Is going to a museum, theater performance, or cinema good for our brains? A recent study aimed to answer this question.
Previous research has suggested that activities we do in our free time, such as reading, gardening, or playing an instrument, can help to slow cognitive decline. The focus of this study, however, was on the impact of receptive cultural engagement, such as going to a museum, theater, or cinema.
The investigators examined data from 3,445 older adults who participated in the English Longitudinal Study of Ageing over 10 years. They were interested in how visiting a museum or art gallery, attending a theater, concert, or opera, and going to the cinema affects cognitive function.
Results indicated that visiting an art gallery or museum one or more times a year was associated with less decline in memory and semantic fluency (the ability to make associations) over 10 years, while greater frequency of attending a theater, concert, or opera was related to less decline in memory and semantic fluency. The effect of going to the cinema was less clear. Although going every few months appeared to have a beneficial effect on memory, going more or less often was not beneficial.
The investigators were also interested in how demographic, health, and social activity factors influenced the results. As it turned out, these factors were indeed related to cognitive function, but this relationship did not fully explain the associations between engagement in cultural activities and cognitive function—meaning the above results held true. Interestingly, regardless of whether participants experienced high or low levels of cognitive decline in Year 1, cultural engagement was still beneficial for memory and semantic fluency.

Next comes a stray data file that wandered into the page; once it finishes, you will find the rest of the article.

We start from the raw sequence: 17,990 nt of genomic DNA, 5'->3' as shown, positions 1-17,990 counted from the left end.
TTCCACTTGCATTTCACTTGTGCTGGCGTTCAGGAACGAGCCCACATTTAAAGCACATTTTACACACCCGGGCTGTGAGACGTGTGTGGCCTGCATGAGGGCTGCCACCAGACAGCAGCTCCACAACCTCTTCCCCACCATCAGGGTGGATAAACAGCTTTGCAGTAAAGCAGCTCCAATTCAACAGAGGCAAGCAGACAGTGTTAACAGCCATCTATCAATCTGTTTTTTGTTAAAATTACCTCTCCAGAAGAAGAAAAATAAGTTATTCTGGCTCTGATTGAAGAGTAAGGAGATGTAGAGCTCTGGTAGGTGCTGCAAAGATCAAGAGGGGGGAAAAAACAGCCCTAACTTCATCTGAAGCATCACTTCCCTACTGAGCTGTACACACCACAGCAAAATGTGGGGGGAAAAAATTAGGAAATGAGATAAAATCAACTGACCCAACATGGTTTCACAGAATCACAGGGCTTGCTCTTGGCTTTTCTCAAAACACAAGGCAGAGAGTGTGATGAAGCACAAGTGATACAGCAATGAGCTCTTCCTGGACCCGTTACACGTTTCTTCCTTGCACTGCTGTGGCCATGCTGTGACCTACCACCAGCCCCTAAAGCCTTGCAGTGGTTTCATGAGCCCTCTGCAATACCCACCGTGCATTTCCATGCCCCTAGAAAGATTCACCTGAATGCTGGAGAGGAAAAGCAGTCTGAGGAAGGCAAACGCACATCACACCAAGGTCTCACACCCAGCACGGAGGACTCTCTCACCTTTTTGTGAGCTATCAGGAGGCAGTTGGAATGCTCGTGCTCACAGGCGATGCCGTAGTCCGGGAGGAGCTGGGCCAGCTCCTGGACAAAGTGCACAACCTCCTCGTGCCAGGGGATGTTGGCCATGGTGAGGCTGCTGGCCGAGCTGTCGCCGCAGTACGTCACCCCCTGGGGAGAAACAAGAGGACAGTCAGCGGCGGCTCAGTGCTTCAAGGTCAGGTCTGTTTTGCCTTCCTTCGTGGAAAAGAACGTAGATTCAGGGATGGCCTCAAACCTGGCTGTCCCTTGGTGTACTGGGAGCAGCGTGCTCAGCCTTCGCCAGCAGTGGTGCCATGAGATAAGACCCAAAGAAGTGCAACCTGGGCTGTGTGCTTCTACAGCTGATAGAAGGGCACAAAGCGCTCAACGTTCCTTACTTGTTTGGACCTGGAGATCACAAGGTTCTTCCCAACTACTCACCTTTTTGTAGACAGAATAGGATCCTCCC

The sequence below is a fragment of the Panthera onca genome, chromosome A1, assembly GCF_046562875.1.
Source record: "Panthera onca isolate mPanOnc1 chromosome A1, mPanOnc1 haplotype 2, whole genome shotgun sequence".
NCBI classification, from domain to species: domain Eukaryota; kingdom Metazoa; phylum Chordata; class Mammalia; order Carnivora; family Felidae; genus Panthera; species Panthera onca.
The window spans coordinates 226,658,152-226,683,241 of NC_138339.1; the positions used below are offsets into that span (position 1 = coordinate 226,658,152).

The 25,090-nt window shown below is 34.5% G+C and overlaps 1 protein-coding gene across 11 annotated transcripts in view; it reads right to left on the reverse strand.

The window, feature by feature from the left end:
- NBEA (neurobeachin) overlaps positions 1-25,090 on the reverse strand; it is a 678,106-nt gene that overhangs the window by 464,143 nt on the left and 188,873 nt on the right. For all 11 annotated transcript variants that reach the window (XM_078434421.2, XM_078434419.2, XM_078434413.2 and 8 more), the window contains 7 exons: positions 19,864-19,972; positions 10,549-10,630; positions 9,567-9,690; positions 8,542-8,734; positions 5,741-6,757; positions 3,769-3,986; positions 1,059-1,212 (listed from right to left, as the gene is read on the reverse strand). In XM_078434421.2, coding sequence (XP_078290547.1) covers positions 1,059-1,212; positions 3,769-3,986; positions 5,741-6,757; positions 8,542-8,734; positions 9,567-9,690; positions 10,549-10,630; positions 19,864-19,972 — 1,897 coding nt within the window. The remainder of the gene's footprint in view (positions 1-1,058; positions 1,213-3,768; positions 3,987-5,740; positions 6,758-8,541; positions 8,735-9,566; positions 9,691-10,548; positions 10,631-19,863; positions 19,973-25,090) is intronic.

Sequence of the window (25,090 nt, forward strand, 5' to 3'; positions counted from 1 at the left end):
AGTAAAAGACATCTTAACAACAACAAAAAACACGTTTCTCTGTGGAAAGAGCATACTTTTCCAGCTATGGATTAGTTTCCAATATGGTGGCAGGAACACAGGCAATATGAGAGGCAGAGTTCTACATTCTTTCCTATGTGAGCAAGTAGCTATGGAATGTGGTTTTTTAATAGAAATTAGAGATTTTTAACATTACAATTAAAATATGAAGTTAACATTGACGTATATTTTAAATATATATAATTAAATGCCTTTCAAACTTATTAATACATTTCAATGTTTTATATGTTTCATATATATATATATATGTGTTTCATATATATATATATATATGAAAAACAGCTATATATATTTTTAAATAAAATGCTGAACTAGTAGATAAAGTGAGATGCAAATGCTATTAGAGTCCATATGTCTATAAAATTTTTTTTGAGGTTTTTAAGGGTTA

While going to the movies did not appear to have much impact on cognitive health, visiting a museum or art gallery, and attending a theater, concert, or opera were related to better cognition. The investigators suggested that engaging in these activities can enhance cognitive reserve or that these activities are a form of intellectual stimulation that helps keep the brain active and healthy. While there may be other factors to consider, overall cultural engagement seems to be good for the brain.
Fancourt D and Steptoe A. Cultural engagement predicts changes in cognitive function in older adults over a 10 year period: findings from the English Longitudinal Study of Ageing. Scientific Reports (2018); 8(1): 10226.